Can you devote time to training, frequent exercise and play?
If yes- a Corgi-Boxer mix could be your perfect pooch!
Corgi-Boxer owners: what do you love about this special mix? Join the conversation by leaving a comment below!
References and Resources
American Boxer Association
American Kennel Club
Awano, T. et al. Genome-wide association analysis reveals a SOD1 mutation in canine degenerative myelopathy that resembles amyotrophic lateral sclerosis, Proceedings of the National Academy of Sciences, 2009
Beuchat, C. Health of purebred vs mixed breed dogs: the actual data, Institute of Canine Biology, 2015
Beuchat, C. The myth of hybrid vigor is… a myth, Institute of Canine Biology, 2014
Blackshaw, J. Meaningful temperament assessment for aggression in dogs — can it be done? Urban Animal Management Conference Proceedings, 1999
Brooks, M. Management of canine von Willebrand’s disease, Problems in Veterinary Medicine, 1992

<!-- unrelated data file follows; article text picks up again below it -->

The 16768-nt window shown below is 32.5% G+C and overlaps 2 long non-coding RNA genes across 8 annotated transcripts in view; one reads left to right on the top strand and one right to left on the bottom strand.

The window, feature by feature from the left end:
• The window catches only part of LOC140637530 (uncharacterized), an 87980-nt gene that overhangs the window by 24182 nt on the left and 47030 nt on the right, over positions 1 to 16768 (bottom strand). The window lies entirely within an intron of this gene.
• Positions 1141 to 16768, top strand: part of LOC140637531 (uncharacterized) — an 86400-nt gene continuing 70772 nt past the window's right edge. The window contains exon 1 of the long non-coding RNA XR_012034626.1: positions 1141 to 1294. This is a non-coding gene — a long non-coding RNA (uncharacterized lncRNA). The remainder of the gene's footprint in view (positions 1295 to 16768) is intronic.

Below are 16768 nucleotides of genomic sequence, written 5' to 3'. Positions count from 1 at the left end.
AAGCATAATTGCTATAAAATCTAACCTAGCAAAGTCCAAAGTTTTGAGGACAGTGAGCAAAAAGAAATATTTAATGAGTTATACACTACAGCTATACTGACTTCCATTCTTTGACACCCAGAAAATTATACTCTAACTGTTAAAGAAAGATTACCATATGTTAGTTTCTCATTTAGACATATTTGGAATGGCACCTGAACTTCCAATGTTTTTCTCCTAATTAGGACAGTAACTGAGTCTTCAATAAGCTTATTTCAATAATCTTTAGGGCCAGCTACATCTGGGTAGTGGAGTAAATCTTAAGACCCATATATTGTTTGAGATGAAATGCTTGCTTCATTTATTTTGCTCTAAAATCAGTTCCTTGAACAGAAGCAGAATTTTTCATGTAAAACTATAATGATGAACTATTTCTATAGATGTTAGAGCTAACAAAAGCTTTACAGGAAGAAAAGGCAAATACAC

Keller, G. et al. How the Orthopedic Foundation for Animals (OFA) is tackling inherited disorders in the USA: Using hip and elbow dysplasia as examples, The Veterinary Journal, 2011
Packer, R. et al. How Long and Low Can You Go? Effect of Conformation on the Risk of Thoracolumbar Intervertebral Disc Extrusion in Domestic Dogs, PLOS ONE, 2013
Pembroke Welsh Corgi Club of America
Sampson, J. How the Kennel Club is tackling inherited disorders in the United Kingdom, The Veterinary Journal, 2011
Shelton, D. et al. Degenerative myelopathy associated with a missense mutation in the superoxide dismutase 1 (SOD1) gene progresses to peripheral neuropathy in Pembroke Welsh Corgis and Boxers, Journal of the Neurological Sciences, 2012
Stafford, K.J. Opinions of veterinarians regarding aggression in different breeds of dogs, New Zealand Veterinary Journal, 2011
Verheijen, J. & Bouw, J. Canine intervertebral disc disease: A review of etiologic and predisposing factors, Veterinary Quarterly, 1982